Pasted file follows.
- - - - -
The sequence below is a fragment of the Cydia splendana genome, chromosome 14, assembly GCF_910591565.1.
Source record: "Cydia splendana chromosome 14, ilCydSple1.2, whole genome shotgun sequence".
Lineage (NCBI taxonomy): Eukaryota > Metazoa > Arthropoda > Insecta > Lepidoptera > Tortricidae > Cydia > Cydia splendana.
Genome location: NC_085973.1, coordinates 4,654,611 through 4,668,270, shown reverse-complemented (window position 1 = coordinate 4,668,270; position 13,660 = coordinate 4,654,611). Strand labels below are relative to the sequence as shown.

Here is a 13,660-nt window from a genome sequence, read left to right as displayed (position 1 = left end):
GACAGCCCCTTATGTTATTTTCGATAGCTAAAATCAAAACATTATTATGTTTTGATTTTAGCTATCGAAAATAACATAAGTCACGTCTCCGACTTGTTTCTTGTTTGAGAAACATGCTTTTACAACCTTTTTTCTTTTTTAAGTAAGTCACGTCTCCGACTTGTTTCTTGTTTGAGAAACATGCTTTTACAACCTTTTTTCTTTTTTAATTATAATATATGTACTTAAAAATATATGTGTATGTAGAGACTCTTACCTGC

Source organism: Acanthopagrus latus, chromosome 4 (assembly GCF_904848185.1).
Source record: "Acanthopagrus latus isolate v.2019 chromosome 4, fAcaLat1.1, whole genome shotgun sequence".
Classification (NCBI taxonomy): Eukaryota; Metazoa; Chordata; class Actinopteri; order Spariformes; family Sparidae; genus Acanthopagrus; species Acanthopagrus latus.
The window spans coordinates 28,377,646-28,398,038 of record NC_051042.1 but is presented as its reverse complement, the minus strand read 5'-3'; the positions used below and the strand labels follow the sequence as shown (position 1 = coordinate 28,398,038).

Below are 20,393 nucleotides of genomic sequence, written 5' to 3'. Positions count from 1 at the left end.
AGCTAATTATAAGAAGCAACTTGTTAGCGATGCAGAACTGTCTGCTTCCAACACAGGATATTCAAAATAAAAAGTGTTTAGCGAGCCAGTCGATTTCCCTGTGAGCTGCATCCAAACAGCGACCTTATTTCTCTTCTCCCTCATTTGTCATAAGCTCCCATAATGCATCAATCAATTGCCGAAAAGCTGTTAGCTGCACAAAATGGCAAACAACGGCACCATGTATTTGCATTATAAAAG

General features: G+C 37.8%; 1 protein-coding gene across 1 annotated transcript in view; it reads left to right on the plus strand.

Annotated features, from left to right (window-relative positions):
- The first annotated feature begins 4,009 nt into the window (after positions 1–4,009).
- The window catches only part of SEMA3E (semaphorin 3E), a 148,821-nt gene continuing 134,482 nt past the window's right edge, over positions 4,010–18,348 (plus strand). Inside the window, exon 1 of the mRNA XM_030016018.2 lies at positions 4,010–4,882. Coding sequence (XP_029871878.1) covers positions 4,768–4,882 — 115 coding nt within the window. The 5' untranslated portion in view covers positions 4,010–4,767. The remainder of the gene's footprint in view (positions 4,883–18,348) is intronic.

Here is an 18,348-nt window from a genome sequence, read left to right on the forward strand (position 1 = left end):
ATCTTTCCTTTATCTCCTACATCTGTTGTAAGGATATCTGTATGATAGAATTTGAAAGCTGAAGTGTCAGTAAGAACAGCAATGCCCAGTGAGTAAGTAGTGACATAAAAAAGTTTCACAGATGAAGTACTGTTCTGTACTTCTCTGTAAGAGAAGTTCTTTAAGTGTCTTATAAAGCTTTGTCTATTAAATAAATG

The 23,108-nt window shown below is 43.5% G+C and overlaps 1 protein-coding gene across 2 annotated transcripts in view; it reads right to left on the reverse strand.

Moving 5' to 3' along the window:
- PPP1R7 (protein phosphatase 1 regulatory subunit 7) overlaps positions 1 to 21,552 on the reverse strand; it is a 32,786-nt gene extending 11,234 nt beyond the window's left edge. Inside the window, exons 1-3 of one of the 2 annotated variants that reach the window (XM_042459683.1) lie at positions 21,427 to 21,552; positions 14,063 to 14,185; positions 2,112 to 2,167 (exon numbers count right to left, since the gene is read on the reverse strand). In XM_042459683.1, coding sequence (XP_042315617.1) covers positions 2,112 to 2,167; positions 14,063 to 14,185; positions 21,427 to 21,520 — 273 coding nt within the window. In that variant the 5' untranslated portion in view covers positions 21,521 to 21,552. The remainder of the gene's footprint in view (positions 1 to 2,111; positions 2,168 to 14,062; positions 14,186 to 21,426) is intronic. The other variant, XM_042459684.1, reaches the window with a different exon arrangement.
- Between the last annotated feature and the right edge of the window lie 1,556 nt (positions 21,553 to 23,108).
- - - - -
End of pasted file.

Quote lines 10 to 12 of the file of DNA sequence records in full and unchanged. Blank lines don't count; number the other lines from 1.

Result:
The window spans coordinates 28,377,646-28,398,038 of record NC_051042.1 but is presented as its reverse complement, the minus strand read 5'-3'; the positions used below and the strand labels follow the sequence as shown (position 1 = coordinate 28,398,038).

Below are 20,393 nucleotides of genomic sequence, written 5' to 3'. Positions count from 1 at the left end.
AGCTAATTATAAGAAGCAACTTGTTAGCGATGCAGAACTGTCTGCTTCCAACACAGGATATTCAAAATAAAAAGTGTTTAGCGAGCCAGTCGATTTCCCTGTGAGCTGCATCCAAACAGCGACCTTATTTCTCTTCTCCCTCATTTGTCATAAGCTCCCATAATGCATCAATCAATTGCCGAAAAGCTGTTAGCTGCACAAAATGGCAAACAACGGCACCATGTATTTGCATTATAAAAG